A slab leak can be a homeowner’s worst nightmare.
It is caused when a pipe beneath the concrete slab that makes up the home’s floor has developed a leak. This can be for many reasons, but the bottom line is that it is a severe problem that must be fixed and rarely an easy solution.
You can learn the answer to the question, “what causes a slab leak?”, and much more, by reading this article that our team at Clover Services has put together.
What is a slab leak?
If your house is built on top of a concrete slab, then beneath that slab is all of the plumbing for your home.
When the builders constructed your home, they prepared the ground with gravel, placed your plumbing within the gravel, and then poured the concrete over the top of it. If your plumbing develops a “slab leak,” it can begin to erode the ground beneath your floor.
What causes slab leaks?
Water leaking underneath your slab can begin to erode the ground away, which can cause the leak to worsen, which will only intensify the entire situation.
It can deteriorate the environment to the point that your house begins to settle, which will cause cracking in the sheetrock, breaking in the floor, and the potential for many other severe and expensive problems.
You may also start to notice water in your home. If the water leak can find its way to the surface of your floor, you will see it. This can cause water damage or, in some cases, mold in your home. A slab leak will need to be addressed quickly once it is found.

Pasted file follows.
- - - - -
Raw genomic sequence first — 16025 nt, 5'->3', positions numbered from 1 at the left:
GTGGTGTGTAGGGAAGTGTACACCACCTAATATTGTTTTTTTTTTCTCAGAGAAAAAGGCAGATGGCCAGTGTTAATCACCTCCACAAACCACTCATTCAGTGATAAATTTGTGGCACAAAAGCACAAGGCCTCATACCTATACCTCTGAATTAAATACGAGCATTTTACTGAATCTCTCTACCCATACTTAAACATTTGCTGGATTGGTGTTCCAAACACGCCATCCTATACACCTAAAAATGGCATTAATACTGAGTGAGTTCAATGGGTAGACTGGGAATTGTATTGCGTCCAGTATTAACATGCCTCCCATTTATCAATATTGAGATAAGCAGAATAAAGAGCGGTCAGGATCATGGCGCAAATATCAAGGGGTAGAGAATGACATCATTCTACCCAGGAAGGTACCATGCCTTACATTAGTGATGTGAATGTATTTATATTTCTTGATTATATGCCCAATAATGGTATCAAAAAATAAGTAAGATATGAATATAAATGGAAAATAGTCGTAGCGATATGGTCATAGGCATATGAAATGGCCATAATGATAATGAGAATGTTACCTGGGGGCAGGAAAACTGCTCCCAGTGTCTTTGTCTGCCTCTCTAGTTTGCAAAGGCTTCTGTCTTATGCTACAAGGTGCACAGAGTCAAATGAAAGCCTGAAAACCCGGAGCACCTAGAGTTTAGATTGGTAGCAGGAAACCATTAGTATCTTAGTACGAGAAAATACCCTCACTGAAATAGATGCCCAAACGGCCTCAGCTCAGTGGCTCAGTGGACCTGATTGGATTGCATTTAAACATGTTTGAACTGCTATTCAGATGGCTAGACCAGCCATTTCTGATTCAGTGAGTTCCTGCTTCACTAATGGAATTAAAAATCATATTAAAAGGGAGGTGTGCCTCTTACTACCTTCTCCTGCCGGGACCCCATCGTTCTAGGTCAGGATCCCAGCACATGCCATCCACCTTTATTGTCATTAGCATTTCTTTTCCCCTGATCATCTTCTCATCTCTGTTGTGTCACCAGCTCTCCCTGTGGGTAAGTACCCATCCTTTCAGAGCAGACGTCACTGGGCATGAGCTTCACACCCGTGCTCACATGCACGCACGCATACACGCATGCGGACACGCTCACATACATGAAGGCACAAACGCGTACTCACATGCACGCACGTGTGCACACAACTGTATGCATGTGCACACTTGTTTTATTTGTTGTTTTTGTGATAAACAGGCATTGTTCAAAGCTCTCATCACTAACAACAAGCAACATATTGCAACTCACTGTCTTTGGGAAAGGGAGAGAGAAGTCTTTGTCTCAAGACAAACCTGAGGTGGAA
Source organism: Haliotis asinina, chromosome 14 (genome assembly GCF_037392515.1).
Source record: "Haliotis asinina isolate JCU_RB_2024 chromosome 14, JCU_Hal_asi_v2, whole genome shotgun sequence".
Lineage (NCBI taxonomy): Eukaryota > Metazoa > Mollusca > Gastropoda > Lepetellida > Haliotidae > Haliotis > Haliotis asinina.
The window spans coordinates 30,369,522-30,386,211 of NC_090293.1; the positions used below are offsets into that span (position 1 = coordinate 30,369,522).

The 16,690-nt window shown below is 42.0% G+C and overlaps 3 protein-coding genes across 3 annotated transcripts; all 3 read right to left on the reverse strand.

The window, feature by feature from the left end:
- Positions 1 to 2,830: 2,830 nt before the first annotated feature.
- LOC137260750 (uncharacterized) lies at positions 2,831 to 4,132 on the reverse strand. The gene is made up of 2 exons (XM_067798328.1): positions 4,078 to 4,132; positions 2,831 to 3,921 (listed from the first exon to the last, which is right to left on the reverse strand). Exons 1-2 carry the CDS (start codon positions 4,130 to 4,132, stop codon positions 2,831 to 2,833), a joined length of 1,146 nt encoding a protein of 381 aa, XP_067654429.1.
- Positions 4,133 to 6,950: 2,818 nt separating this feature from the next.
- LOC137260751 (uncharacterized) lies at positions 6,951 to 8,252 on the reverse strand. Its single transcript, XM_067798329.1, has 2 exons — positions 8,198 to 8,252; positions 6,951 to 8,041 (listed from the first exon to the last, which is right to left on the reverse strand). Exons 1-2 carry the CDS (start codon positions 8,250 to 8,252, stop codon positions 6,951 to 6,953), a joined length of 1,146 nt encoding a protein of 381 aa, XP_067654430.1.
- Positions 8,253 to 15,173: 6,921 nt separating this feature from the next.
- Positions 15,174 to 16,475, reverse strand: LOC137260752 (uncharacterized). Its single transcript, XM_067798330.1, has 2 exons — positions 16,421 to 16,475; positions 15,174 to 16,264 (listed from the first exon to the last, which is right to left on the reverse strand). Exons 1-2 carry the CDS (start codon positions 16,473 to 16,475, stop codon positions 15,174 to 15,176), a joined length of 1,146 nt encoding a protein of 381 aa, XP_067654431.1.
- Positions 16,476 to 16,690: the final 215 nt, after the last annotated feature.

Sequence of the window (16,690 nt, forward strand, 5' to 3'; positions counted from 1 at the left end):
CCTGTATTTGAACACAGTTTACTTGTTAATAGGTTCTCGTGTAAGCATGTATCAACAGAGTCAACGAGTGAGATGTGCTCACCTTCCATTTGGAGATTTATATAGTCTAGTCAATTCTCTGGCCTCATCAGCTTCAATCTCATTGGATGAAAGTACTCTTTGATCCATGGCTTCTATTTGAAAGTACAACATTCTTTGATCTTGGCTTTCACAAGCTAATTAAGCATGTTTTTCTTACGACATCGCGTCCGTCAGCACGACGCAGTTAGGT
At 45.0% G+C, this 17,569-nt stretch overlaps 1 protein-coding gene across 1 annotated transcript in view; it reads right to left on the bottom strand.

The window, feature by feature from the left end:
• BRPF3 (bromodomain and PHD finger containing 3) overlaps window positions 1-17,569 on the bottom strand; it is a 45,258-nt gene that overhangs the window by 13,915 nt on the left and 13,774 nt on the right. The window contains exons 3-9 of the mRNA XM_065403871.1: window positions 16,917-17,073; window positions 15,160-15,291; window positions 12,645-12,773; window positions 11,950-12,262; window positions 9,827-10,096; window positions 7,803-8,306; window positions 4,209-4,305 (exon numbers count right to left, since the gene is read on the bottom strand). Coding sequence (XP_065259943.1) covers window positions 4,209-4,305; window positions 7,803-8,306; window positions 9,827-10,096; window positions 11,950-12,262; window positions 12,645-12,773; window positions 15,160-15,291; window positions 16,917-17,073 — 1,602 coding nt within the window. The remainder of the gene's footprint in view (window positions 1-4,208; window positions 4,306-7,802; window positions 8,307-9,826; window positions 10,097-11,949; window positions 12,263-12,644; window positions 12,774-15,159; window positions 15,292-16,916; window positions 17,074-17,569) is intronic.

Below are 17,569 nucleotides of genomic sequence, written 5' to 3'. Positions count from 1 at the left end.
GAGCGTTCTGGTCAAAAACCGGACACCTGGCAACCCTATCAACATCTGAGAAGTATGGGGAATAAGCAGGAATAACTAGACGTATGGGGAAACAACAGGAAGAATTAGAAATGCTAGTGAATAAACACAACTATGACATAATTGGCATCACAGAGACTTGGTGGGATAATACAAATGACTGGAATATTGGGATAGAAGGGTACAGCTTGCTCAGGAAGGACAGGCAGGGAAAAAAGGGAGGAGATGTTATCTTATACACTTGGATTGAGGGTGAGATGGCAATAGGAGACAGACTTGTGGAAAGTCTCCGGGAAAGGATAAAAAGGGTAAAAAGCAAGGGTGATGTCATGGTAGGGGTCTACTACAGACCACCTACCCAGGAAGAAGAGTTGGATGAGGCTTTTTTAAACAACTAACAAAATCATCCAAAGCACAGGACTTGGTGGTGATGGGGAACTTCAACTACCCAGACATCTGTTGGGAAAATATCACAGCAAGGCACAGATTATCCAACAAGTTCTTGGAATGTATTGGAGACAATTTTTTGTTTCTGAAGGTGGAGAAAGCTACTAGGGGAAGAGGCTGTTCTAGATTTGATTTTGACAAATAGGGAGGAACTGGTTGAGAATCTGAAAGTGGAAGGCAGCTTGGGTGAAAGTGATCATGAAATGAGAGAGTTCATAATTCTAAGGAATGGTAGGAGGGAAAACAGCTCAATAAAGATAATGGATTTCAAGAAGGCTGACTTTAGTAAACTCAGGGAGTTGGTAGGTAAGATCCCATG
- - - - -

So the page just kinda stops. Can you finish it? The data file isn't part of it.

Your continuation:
Examples of slab leak causes?
Improper installation: So, what causes slab leaks? Well one of the most common reasons for slab leaks is poor materials or installation practices when the plumbing was put into place. Any kinks, bends, or damage to the pipe placed beneath your home can cause it to break eventually.
Piping material: Metal plumbing pipes will be more likely to break due to their corrosive properties. In older homes, cast iron, galvanized steel, and copper have been popular options for plumbing contractors above and below the concrete.
Copper is still a popular choice for water lines today. The installers have to be very careful when installing it because even a dent in its side can result in a weak spot over time that will cause a slab leak. If copper is to be used in the ground, it should be the most rigid and thickest-walled copper piping available to help ensure no catastrophic damage.
Plastic has become a popular option throughout recent years. PVC and CPVC have led the way for PEX tubing for plumbing supply lines. Plastic pipe makes for great options as they are corrosive resistant, but PVC and CPVC can become brittle over time. PEX piping is much more flexible and does not have the same brittle qualities as its plastic brethren, quickly becoming the go-to option for plumbing homes.
Shifting soil: Your home had the ground prepared, gravel put in place, and everything was prepped to the best of the builder’s abilities, but something that cannot be accounted for is the shifting soil.